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I fell in love with classical guitar last summer when, as part of moving to a new city for work, I didn't have access to a piano to play and searched for cheaper instruments. Because of (practice) time constraints, I've since returned to the piano as it's my favorite instrument, although in the course of my vacation gained a much broader knowledge and appreciation of music in the process (and I still continue to find the timbre of classical guitar to be my favorite of all instruments).

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Chromatic harmonica lying idle
Guitar and now have three lying idle
Yamaha Tyros5 76 key lying idle (too much enjoyment from my acoustic)
Alto Saxophone lying awaiting for my tutor to say he can start me on lessons

Ian


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Thanks all for sharing your experiences! We will see how it feels. I already tried to broaden my instrumental selection on my own, and I think without starting lessons it is not worth getting a cello. So I will see how it feels to work with another teacher as a complete beginner and how well my body adjusts to the new instrument. When I started piano lessons it was different because I had already played.

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Chromatic harmonica lying idle
Guitar and now have three lying idle
Yamaha Tyros5 76 key lying idle (too much enjoyment from my acoustic)
Alto Saxophone lying awaiting for my tutor to say he can start me on lessons

Ian
Originally Posted by Sam S
In the back of my closet I have a theremin - one of these days!

Sam

Don't you need steady hands grin ha
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Originally Posted by agraffe
I love to suggest books at times like this; have a look at "Never Too Late" by John Holt for an account of an educator who took up the cello as an adult. He is candid about the struggles and how far he progressed.

Some years ago there was a journalist on TV who as an experiement started cello lessons as an adult. Don't really remember how well it turned out but the message of course was the same: Never too late, but don't expect to become another Rostropovits smile

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Originally Posted by Beemer
Chromatic harmonica lying idle
Guitar and now have three lying idle
Yamaha Tyros5 76 key lying idle (too much enjoyment from my acoustic)
Alto Saxophone lying awaiting for my tutor to say he can start me on lessons

Ian
Originally Posted by Sam S
In the back of my closet I have a theremin - one of these days!

Sam

Don't you need steady hands grin ha
Ian


The shakes give you a nice vibrato! I found it harder to stand still and not sway to the music...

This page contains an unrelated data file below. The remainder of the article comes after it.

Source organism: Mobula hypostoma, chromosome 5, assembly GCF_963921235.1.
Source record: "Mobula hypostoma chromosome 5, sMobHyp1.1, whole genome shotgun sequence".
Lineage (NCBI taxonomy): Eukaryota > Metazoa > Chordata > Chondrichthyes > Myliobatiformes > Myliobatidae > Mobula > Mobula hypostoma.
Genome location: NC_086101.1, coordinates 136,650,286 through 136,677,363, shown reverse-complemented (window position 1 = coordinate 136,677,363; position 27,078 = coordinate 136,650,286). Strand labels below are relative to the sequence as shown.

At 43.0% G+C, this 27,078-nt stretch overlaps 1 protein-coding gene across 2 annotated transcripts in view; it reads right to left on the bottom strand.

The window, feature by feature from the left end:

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Originally Posted by outo
Originally Posted by agraffe
I love to suggest books at times like this; have a look at "Never Too Late" by John Holt for an account of an educator who took up the cello as an adult. He is candid about the struggles and how far he progressed.

Some years ago there was a journalist on TV who as an experiement started cello lessons as an adult. Don't really remember how well it turned out but the message of course was the same: Never too late, but don't expect to become another Rostropovits smile

Originally Posted by outo
Originally Posted by agraffe
I love to suggest books at times like this; have a look at "Never Too Late" by John Holt for an account of an educator who took up the cello as an adult. He is candid about the struggles and how far he progressed.

Some years ago there was a journalist on TV who as an experiement started cello lessons as an adult. Don't really remember how well it turned out but the message of course was the same: Never too late, but don't expect to become another Rostropovits smile



There are two ways to look at it. It’s never too late to play an instrument or it’s always too late to become a concert artist. I started violin lessons when I was in my twenties, slaved away for about ten years, and then lost the thread when I moved to New York. I started classical guitar lessons about nine years ago and still take lessons and practice every day.

I bought a melodica to mess around with after seeing the hilarious MelodicaMen on YouTube and discovered that I had few keyboard skills, so, I sold the melodica and bought a keyboard, and started taking piano lessons with a teacher.

It’s all one great big adventure. I don’t regret the years I spent learning the violin but I don’t miss that sound under my ear. Even the best violinists struggle with intonation issues. The classical guitar is a intimate instrument, a quiet voice in a noisy world, and I like it a lot. I have a wonderful teacher, that helps a lot.

When I realized that I was not going to play many of Bach’s keyboard works on the guitar, I had tried a few inventions in a duo, I decided that I just had to learn the piano. So, here I am. I’ve still got time to become an intermediate player, I think, but I don’t delude myself by thinking that I will become a great player.

Last edited by LarryK; 05/11/19 09:01 AM.